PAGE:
"Almost no health insurance exists in Nepal. Patients and their families are expected to bear the total cost of medical treatment, which often means that they must sell land or borrow money. Added to these costs are other medical supplies required by the patient. This cost of treatment is further compounded for many Nepalese patients, who must travel from their rural communities to the hospital."
Source:
Plastic Surgery International, Volume 2011 (2011), Article ID 870902, http://www.hindawi.com/journals/psi/2011/870902/. 
 

>>> DONATE for Intersex Nepalis Arjun (15) + Amar (17) for Needed Health Care

   
TABLE OF CONTENTS “Intersex Genital Mutilations, Stigma and Bullying in Nepal”
    1.  Background: 1st Intersex Workshop, Intersex Stories Book, 2016 CRC NGO Report
    2.  Intersex Genital Mutilations in Nepali Paediatric Hospitals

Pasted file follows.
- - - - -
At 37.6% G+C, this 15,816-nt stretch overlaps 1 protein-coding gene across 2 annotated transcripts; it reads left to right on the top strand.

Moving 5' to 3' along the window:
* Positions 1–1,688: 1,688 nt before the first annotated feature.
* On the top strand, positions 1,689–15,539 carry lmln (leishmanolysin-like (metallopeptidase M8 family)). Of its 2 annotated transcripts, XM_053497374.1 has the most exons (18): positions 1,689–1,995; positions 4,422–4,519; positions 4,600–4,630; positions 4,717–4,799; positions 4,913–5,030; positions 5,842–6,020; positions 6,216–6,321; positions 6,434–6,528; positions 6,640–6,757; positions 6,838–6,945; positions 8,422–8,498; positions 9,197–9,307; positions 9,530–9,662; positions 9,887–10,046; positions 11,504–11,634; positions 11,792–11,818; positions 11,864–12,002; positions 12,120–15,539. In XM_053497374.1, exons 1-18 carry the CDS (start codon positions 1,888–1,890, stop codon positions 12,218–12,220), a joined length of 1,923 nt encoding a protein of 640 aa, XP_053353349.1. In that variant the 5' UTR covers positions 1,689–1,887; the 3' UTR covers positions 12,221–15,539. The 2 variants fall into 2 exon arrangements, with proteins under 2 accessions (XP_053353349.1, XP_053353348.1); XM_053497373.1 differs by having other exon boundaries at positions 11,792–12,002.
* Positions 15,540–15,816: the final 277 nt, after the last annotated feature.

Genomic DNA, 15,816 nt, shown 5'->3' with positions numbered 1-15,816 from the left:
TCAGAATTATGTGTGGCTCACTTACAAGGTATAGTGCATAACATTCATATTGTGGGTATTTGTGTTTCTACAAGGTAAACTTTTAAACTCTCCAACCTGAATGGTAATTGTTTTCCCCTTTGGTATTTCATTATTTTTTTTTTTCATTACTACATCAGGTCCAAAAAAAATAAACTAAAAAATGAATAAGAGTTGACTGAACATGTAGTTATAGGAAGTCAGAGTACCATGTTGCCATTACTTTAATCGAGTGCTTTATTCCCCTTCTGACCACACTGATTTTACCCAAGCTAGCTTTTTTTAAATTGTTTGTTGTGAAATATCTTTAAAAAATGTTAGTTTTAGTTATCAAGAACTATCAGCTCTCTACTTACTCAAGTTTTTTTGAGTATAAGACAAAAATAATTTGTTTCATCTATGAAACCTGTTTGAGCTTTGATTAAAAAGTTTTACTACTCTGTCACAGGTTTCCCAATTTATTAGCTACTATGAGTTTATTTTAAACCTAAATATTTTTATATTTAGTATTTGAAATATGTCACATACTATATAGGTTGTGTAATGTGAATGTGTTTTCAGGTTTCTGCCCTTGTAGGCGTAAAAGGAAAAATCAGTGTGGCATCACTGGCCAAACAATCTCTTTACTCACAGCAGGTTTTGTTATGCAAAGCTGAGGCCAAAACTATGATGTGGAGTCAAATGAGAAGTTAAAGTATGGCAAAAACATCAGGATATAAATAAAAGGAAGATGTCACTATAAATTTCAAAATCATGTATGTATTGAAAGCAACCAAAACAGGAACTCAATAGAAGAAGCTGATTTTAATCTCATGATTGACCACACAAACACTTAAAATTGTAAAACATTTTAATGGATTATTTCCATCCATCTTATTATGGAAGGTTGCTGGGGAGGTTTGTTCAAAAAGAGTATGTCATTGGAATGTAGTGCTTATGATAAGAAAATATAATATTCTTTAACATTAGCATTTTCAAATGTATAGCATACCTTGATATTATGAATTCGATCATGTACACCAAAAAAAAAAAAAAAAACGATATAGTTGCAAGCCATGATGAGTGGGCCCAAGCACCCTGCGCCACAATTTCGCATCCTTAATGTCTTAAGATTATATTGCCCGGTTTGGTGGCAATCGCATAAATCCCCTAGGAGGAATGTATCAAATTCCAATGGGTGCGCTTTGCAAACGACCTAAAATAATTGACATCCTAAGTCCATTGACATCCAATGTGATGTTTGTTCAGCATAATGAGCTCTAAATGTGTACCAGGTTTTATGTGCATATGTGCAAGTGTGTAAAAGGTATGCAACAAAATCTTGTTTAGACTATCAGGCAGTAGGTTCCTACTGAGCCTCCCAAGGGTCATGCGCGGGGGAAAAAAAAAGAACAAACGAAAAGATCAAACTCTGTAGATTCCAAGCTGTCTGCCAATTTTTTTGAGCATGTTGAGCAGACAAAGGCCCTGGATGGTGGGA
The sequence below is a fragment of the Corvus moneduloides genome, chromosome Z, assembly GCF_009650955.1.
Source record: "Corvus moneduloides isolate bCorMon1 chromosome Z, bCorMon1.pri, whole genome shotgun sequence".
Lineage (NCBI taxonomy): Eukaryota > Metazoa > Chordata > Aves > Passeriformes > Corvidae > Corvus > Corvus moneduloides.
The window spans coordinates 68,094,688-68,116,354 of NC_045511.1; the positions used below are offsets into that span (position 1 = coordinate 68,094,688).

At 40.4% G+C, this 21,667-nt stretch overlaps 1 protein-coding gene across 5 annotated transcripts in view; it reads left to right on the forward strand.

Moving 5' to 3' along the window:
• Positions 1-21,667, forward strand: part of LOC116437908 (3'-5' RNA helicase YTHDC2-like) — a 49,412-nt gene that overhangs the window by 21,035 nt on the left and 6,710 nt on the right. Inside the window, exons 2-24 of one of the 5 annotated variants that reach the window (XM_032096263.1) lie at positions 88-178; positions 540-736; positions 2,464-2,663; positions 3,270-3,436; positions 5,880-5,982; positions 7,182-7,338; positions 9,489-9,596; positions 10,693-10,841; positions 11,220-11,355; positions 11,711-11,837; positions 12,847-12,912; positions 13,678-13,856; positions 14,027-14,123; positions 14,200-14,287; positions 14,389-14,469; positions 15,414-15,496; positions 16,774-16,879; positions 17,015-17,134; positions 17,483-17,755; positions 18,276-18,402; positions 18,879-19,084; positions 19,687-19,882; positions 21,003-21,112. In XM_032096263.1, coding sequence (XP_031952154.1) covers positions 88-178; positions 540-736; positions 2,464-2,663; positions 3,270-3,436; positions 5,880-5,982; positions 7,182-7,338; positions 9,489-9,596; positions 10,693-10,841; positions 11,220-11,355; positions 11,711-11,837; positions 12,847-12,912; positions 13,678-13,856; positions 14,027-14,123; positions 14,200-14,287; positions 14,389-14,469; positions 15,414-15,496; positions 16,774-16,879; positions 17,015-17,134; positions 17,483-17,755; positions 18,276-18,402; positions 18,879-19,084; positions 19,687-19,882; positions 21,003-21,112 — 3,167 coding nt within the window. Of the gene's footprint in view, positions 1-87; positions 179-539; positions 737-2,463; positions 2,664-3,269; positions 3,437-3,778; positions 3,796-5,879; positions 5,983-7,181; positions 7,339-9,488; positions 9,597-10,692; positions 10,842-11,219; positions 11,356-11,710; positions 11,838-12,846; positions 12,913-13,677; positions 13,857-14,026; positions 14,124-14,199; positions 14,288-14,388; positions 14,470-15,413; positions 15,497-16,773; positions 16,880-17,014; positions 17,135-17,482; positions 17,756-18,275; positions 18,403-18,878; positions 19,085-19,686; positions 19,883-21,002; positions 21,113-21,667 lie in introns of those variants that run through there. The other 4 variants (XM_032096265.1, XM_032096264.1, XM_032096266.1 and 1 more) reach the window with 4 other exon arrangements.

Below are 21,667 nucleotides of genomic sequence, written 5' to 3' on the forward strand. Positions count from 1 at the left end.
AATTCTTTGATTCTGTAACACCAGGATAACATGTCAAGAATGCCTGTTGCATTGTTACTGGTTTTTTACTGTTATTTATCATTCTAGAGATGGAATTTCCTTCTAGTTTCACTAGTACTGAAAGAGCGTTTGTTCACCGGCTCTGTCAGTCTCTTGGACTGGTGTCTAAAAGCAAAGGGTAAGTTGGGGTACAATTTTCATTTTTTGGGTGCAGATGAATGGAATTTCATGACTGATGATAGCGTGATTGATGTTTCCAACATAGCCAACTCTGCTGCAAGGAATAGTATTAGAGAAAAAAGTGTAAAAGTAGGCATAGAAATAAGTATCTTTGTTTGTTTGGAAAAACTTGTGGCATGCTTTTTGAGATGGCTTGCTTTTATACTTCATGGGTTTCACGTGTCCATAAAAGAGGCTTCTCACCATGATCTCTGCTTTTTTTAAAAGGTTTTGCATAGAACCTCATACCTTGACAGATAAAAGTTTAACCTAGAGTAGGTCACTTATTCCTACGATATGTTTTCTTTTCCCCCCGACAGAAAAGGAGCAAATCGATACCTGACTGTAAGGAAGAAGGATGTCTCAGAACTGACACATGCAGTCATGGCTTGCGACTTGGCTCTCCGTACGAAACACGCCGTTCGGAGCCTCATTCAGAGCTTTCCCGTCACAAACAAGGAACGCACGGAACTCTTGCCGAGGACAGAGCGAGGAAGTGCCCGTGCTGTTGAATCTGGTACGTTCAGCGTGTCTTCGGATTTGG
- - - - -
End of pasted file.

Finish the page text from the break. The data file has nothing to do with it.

a) IGM in Publications by Doctors and Hospitals
         b) IGM in Witnesses Accounts
    3.  Denial of Needed Health Care
    4.  Stigma, Bullying and Isolation

     Nepal questioned over IGM by UN Child Rights Committee - Gov denies 
 
See also:
11 Verdicts by UN Treaty Bodies Condemning IGM – And Counting ...
UN Committee for the Rights of the Child (CRC) 2015: IGM = Harmful Practice
UN Committee against Torture (CAT) 2015: IGM = Inhuman Treatment or Torture
UN Human Rights Committee (HRCttee) to examine IGM Practices
UN Committee on the Rights of Persons with Disabilities (CRPD) condems IGM
Historic 56th Session of Committee against Torture reprimands 4 Governments over IGM 
CAT 2011: Germany must investigate IGM practices and compensate survivors!

Zwischengeschlecht.org on Facebook

Intersex Genital Mutilations • 17 Most Common Forms
Human Rights Violations Of Children With Variations Of Sex Anatomy
IGM – Historical Overview  What is Intersex?  How Common are IGMs?
>>> Download PDF (3.65 MB)     >>> Table of Contents

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Eliminating IGM practices by holding the perpetrators accountable via well-established applicable human rights frameworks, including Inhuman Treatment and Harmful Practices – Presentation @ UN expert meeting on Intersex Human Rights in Geneva 26.–27.10.2015
>>> Download PDF (831kb)